A guide to juggling multiple freelance clients

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“When we start in business, we seem to have a huge FOMO that if we don’t make ourselves available at all times to clients, we will lose business,” Sonal Bhaskaran states. As the Founder of 5S Projects, and a business process consultant, Bhaskaran understands how valuable af reelancer’s time is, and how hard it is to manage around multiple clients. She’s also experienced it in her own work.

For many freelancers, having just one clientis not enough to cover all of the expenses. So, most are forced to work on simultaneous projects to make a profit. Others take on overlapping projects toensure that when one ends, another will fill in the gap. However, as normal as a sitatuion like this is, it’s easy to get overwhelmed in these situations.

“For me, diary management is key,” Bhaskaran says. “If you don’t control your time, others will control it for you and you’ll just run yourself down.” Other freelancers agree with her and offer a variety of ways to best manage your time. These ensure you stick to your deadlines, don’t let anything fall through the cracks, while you also can maintain your sanity in the process.

Time blocking for the win

When you decide to take on more than one client at a time, it’s important to understand how to prioritise. You don’t want to reach the end of the day only to realise you’ve missed a task due tomorrow, and now you have to pull an all-nighter.

“I start the day with a block of time for my biggest client,” says Anne Rogers, a freelance photographer and writer. “I then have other blocks throughout the day for other clients.” She explains that this is not a hard and fast rule, as she will occasionally shift the blocks around to accommodate deadlines and events. “I also run a timesheet with a certain amount of time allocated to specific clients, so I can easily see if one client is over-dominating.”

 Bhaskaran takes this task management approach a step further, as she works back from an outcome. “The client and I look at the end goal and ask what steps we need to take to achieve that goal. That gives a starting point with a timeframe working up to the end date.” She then blocks those smaller steps into her calendar, leading up to the end goal.

 You can block in your communications as well, so it doesn’t interrupt you during deep work. Before you start a project, let your clients know that you’d be available to take their calls and answer their emails on one or two specific days of the week. That way, there is a clear division between clients, which helps you stay on top of everything. You can also ask them to be more available for you during those days, to make sure you get quick answers and avoid bottlenecks.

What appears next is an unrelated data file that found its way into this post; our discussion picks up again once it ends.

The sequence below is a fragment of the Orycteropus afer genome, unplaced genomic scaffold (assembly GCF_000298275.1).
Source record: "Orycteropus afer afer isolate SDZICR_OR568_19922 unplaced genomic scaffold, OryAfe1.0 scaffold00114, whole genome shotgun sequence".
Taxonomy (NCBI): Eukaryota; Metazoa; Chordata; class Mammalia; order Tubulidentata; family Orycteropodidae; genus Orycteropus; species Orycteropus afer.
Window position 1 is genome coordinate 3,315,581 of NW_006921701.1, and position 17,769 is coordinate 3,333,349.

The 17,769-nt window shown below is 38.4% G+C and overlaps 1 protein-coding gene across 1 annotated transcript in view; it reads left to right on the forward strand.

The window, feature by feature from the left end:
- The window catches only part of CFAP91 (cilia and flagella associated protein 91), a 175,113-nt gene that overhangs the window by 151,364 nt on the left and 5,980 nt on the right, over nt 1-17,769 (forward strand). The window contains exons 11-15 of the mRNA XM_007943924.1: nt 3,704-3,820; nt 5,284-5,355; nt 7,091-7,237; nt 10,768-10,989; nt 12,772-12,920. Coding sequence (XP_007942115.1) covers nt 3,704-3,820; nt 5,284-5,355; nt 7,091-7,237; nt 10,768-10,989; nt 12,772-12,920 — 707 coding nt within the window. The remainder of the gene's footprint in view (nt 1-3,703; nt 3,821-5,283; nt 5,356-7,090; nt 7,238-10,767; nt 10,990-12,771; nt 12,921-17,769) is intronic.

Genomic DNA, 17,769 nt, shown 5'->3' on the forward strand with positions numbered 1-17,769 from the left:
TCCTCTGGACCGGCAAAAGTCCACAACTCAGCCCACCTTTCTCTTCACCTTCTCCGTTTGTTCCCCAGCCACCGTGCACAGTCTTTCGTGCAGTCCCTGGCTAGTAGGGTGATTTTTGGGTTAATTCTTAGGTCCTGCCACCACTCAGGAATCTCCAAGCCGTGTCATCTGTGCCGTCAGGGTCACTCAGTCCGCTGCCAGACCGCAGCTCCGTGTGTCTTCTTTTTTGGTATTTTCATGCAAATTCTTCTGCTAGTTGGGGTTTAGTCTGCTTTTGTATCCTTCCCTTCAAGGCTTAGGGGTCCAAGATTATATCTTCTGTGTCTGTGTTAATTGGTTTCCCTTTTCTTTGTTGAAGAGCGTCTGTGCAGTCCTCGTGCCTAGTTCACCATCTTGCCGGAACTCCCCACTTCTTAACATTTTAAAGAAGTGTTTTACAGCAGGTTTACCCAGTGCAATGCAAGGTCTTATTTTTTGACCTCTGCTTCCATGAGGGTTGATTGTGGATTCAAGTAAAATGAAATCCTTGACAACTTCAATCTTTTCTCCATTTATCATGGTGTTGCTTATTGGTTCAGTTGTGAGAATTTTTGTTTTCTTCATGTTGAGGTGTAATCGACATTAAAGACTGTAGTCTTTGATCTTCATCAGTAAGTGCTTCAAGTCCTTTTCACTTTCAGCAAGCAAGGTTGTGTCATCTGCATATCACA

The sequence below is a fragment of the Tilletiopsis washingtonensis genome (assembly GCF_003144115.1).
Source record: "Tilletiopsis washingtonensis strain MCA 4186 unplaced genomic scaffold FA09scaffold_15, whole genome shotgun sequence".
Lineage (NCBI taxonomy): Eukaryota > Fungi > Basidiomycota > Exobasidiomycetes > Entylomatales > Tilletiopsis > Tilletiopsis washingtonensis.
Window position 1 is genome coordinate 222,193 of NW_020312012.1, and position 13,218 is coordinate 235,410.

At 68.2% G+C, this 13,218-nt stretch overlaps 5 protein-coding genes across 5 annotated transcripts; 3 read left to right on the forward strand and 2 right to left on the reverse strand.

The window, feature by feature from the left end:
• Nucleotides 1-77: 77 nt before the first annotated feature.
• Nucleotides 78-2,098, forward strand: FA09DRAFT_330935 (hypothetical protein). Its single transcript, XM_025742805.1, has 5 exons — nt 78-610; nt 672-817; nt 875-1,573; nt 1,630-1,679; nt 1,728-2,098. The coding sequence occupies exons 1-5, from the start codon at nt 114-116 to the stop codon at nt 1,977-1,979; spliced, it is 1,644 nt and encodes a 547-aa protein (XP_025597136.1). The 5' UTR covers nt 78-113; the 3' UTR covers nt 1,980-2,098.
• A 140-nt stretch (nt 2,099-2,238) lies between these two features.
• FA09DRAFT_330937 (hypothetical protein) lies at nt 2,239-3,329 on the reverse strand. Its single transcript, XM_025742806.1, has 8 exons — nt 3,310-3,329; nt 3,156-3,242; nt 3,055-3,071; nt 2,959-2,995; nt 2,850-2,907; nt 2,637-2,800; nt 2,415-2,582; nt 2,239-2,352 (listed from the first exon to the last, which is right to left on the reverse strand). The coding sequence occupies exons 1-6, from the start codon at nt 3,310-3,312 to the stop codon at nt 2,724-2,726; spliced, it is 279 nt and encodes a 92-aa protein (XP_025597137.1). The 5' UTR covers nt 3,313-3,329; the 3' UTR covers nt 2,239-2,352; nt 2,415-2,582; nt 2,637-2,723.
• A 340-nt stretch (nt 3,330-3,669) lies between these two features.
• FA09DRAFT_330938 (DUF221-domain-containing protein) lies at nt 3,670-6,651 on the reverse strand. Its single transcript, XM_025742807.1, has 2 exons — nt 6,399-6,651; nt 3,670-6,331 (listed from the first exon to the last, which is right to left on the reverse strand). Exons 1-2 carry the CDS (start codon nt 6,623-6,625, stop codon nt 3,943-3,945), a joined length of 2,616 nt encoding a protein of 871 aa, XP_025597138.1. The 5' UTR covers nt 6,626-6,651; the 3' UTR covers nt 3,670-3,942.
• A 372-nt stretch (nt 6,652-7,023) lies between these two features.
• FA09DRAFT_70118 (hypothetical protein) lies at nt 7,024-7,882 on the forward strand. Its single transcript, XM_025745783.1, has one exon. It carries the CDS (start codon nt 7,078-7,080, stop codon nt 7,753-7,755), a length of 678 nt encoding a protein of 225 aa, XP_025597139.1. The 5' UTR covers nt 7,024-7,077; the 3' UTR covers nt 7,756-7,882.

Automation at the beginning will pay up down the line

Once you become more established in your field, you’ll start to notice that some tasks become repetitive. These could be tasks that you perform for a single client, similar services that you offer forall clients, or even the way that you operate your business – from quotes to onboarding, and up to invoicing. By automating these tasks using software like UnderPinned, you can free up your time and as well as your mental load.

You can create a client kick-off form, requesting all of the information you need to start a project, eliminating the need for a long call. You can set automatic email reminders through UnderPinned so you don’t have to chase up invoices. Write up a template for quotes with your most common prices and services. Use a scheduling tool that syncs up with your calendar to avoid a back-and-forth over email.

Don’t forget about outsourcing

Having multiple clients often means that your business is growing. At this point, why not consider outsource your most time-consuming (and let’s face it, boring) tasks?

Anything from transcribing interviews, to managing social media accounts, or creating presentations – if that’s not your main job, why not let someone else handle it? You can easily find these type sof professionals on the UnderPinned network, even if it’s just a one-off assignment.  

And if it’s a task that you keep coming across, but don’t want to do, you can hire a virtual assistant. Their skills range from customer service, up to getting your inbox back to zero.

Better understand your workflow

After you’ve applied all of these practical tips, maybe it’s time to dig a little deeper. Bruce Stanley, Founderof Day Crafting, helps people understand how “to improve and perfect their days around their strengths, energy and scheduling preferences so that they can enjoy satisfying productivity, greater resilience, balance, and wellbeing.”

This principle is similar to time blocking. But instead of blocking certain clients and deadlines, you’d block time around your strengths. “An hour of deep work during someone’s cognitive peak is worth two or more at any other time,” Stanley explains. “This is a very predictable time to protect. In my freelance work this is an hour somewhere between 10 and 11 am and my regular freelance clients expect me to drop off coms for a bit.”

Even if you’re not ready to jump into a deep exploration of the mind, you can start by noticing when you breeze through certain tasks and when you get completely stuck, and note it down. Then you can tweak your days according to your findings.  

But the most important thing to remember, especially when you juggle multiple clients, is to always give yourself breaks. Breaks for eating, exercising, doing hobbies, and simply relaxing; all of which will re-energize you and better prepare you for the work ahead.

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